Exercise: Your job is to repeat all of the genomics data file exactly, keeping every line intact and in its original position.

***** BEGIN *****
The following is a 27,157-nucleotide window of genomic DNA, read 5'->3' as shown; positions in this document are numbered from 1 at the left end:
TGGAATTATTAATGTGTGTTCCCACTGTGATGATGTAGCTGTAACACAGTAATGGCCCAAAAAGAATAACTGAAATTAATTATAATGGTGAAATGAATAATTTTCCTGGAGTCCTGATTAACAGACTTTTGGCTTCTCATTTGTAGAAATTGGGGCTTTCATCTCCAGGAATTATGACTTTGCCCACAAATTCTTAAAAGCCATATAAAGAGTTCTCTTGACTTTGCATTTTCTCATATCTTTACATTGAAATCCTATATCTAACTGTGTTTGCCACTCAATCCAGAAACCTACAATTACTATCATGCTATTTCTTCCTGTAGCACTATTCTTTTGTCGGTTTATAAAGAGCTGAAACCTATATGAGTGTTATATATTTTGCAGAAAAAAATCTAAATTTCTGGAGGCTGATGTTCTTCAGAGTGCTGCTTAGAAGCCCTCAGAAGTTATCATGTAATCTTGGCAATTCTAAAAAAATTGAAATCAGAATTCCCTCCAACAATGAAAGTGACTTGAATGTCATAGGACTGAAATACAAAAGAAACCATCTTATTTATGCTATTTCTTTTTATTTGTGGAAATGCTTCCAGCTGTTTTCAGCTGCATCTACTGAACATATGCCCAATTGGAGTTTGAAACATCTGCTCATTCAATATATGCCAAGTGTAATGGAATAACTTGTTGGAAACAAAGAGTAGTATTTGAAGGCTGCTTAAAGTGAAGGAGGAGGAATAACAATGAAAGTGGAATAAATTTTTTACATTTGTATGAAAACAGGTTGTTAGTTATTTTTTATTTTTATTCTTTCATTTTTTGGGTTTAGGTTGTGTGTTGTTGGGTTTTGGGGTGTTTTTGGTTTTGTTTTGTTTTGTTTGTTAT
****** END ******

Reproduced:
The following is a 27,157-nucleotide window of genomic DNA, read 5'->3' as shown; positions in this document are numbered from 1 at the left end:
TGGAATTATTAATGTGTGTTCCCACTGTGATGATGTAGCTGTAACACAGTAATGGCCCAAAAAGAATAACTGAAATTAATTATAATGGTGAAATGAATAATTTTCCTGGAGTCCTGATTAACAGACTTTTGGCTTCTCATTTGTAGAAATTGGGGCTTTCATCTCCAGGAATTATGACTTTGCCCACAAATTCTTAAAAGCCATATAAAGAGTTCTCTTGACTTTGCATTTTCTCATATCTTTACATTGAAATCCTATATCTAACTGTGTTTGCCACTCAATCCAGAAACCTACAATTACTATCATGCTATTTCTTCCTGTAGCACTATTCTTTTGTCGGTTTATAAAGAGCTGAAACCTATATGAGTGTTATATATTTTGCAGAAAAAAATCTAAATTTCTGGAGGCTGATGTTCTTCAGAGTGCTGCTTAGAAGCCCTCAGAAGTTATCATGTAATCTTGGCAATTCTAAAAAAATTGAAATCAGAATTCCCTCCAACAATGAAAGTGACTTGAATGTCATAGGACTGAAATACAAAAGAAACCATCTTATTTATGCTATTTCTTTTTATTTGTGGAAATGCTTCCAGCTGTTTTCAGCTGCATCTACTGAACATATGCCCAATTGGAGTTTGAAACATCTGCTCATTCAATATATGCCAAGTGTAATGGAATAACTTGTTGGAAACAAAGAGTAGTATTTGAAGGCTGCTTAAAGTGAAGGAGGAGGAATAACAATGAAAGTGGAATAAATTTTTTACATTTGTATGAAAACAGGTTGTTAGTTATTTTTTATTTTTATTCTTTCATTTTTTGGGTTTAGGTTGTGTGTTGTTGGGTTTTGGGGTGTTTTTGGTTTTGTTTTGTTTTGTTTGTTAT